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    That specific edit is completely useless anyway since the question already has the [python] tag which automatically causes the code block to be highlighted as Python. Commented Jul 5, 2012 at 17:50

2 Answers 2


I can definitely see this feature working out.

I mark edits as helpful when most of the edit did validly correct certain things and I needed to improve on few parts.

In your case, this wasn't the appropriate thing to do—the entire edit was incorrect (even if it just required changing the location of the language indicator). The user doesn't deserve the two rep for providing an incorrect edit and not being attentive towards the correct markdown formatting.

I would also appreciate for a user to get a notification when an edit is rejected or accepted. This, along with the rejection reason feature, would be a very useful set of additions to the "suggested edits" system.

  • 1
    I completely disagree. I see the two reputation a user gets as a reward for his effort to fix a question. If he clearly did the right thing but failed because of the syntax then it was not a useless edit. Commented Feb 28, 2012 at 12:47
  • I think if they were at least partially helpful, then I agree with @TheUnicornWhisperer but if they weren't helpful at all then I disagree.
    – jcolebrand
    Commented Feb 28, 2012 at 15:02

While I understand the problem and agree with the intent, I disagree with the current proposed solution.

In this scenario, the original author is the single voice of reason. While there is nothing wrong with this, per se, giving a single voice a 1-way free-form verbal comminucation with no peer feedback nor flagging mechanism is dangerous. It allows the original author to easily snap back at the editor with zero consequences.

Allowing arbitrary text fields — as opposed to, say, multiple choices similarly used for flagging questions — is a double edge sword. Free-form text is a potential source for abuse. Being a peer-moderated community, you'll notice that almost every single point of free-form text entry has a Peer Review System or Flagging System or both. These mechanisms are there to curb and deter bad behaviour (ie: lack of respect, verbal abuse, etc.)

  • Questions & Answers: Peer Review (first-post review mechanism & votes), Flagging System.
  • Comments: Flagging System.
  • Edits: Peer Review (2-person panel).

You'll also notice there's no direct way of communicating with a single individual. Profiles don't display email addresses and there's no private messaging system.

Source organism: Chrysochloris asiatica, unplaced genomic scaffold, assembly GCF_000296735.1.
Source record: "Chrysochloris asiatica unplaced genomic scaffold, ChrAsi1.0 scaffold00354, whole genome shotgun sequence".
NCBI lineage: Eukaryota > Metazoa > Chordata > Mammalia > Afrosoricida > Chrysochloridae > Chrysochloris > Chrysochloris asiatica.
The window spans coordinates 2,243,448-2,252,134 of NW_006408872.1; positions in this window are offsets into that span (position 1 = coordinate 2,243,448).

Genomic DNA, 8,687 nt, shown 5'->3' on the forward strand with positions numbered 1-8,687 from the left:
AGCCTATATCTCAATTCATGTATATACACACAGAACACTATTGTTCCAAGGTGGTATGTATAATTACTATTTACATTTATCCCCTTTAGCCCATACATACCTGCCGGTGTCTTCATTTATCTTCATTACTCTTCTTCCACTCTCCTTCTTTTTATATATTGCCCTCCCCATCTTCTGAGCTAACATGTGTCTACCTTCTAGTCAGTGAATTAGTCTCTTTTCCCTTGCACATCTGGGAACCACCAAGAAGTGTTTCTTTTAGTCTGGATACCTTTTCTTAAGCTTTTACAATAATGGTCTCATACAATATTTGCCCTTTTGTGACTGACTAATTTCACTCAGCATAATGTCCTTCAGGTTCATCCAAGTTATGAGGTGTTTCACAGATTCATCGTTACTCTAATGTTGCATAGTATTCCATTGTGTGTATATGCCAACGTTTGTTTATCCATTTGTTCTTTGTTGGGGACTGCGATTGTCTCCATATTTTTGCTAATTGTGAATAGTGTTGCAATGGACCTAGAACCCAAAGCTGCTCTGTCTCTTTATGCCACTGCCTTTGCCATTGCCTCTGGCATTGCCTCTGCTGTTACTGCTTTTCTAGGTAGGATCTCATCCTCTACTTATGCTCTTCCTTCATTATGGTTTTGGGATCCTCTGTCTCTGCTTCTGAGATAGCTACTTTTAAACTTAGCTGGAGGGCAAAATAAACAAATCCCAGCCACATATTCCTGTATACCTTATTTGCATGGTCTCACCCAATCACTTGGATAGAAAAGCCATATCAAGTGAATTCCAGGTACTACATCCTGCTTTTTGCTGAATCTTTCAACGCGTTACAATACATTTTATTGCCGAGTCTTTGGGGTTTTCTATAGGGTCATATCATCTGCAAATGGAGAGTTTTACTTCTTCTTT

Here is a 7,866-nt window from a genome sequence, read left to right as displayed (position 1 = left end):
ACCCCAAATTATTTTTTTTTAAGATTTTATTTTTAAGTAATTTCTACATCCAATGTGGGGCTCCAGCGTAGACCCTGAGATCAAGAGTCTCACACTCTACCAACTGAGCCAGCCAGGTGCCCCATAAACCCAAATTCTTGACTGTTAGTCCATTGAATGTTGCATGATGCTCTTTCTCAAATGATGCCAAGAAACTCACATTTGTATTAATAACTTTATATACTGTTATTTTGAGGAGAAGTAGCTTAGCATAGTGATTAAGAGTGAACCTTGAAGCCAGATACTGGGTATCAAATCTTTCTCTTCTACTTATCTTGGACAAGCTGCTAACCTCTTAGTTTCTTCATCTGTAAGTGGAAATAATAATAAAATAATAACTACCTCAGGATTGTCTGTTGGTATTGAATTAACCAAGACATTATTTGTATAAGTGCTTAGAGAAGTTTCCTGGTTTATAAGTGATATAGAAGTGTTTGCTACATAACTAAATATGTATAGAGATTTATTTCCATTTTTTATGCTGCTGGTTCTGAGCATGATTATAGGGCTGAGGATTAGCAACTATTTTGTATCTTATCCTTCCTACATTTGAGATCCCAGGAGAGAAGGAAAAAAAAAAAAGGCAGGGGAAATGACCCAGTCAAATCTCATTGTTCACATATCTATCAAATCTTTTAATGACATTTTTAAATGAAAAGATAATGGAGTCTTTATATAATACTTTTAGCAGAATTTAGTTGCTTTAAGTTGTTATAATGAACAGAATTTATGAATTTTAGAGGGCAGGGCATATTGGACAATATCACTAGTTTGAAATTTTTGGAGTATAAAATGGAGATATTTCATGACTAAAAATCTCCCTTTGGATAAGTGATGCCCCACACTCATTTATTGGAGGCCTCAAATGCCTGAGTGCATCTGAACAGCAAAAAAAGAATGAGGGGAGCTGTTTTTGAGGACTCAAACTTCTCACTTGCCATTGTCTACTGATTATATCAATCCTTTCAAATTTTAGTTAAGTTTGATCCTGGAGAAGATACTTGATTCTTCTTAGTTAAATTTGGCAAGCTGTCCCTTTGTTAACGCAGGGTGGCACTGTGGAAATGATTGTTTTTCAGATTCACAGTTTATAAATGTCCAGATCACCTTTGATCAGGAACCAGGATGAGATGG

In the particular scenario described, the original author of the post is the only reviewing entity (able to accept and dismiss edits). As such, I believe it would be prudent not to allow free-form text here. Nothing would prevent someone from replying something like "Stop doing so-and-so you f#$%tard!" (I'm sure you can imagine much worse replies.) and there would be no consequences; no way for peers to protect the victim (through a flagging system) since rejected edits are hidden from plain sight.

Again, I agree with the intent of giving better feedback to editors, but allowing free-form text might open the door to other problems (unless other mechanisms are added).

  • 1
    Let me get this straight: for me to add anything of value or to "make much sense" on Meta, a site whose purpose is to be a place to discuss about Stack Overflow, I need to dissect and know all the nuances of sister site other than SO?!? -- It's okay to disagree with me; but I draw the line at claiming I "don't make much sense" simply because I ignore nuances on how every single SE site operates! Validity != Value // An argument you don't value doesn't make it a non-sensical argument! Commented May 10, 2012 at 19:13
  • But if "every other site does it" is all the argument we need... Then why the hell are we wasting time discussing about it : "Every other site already does it!!!!" Make it so. I approve of this! Commented May 10, 2012 at 19:18
  • Also, I don't think we've fully separated Meta.SE from Meta.SO so questions, feature requests, etc. posted here could apply equally to all sites, not just SO.
    – Yawus
    Commented Jul 9, 2012 at 15:57
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    After re-evaluating your response, I honestly don't understand why you're so hung up on free-form text. This is basically combining the existing reject method with the improve method. The user may not necessarily even enter free-form text, as the existing options would still be available to select from. As well, if users are adding inappropriate comments in the rejection reasons, they are probably also not willing to actually improve the post. It's just as likely to happen in a normal reject, and the user should be flagged and moderators can take appropriate action in warning them.
    – animuson StaffMod
    Commented Nov 11, 2012 at 5:01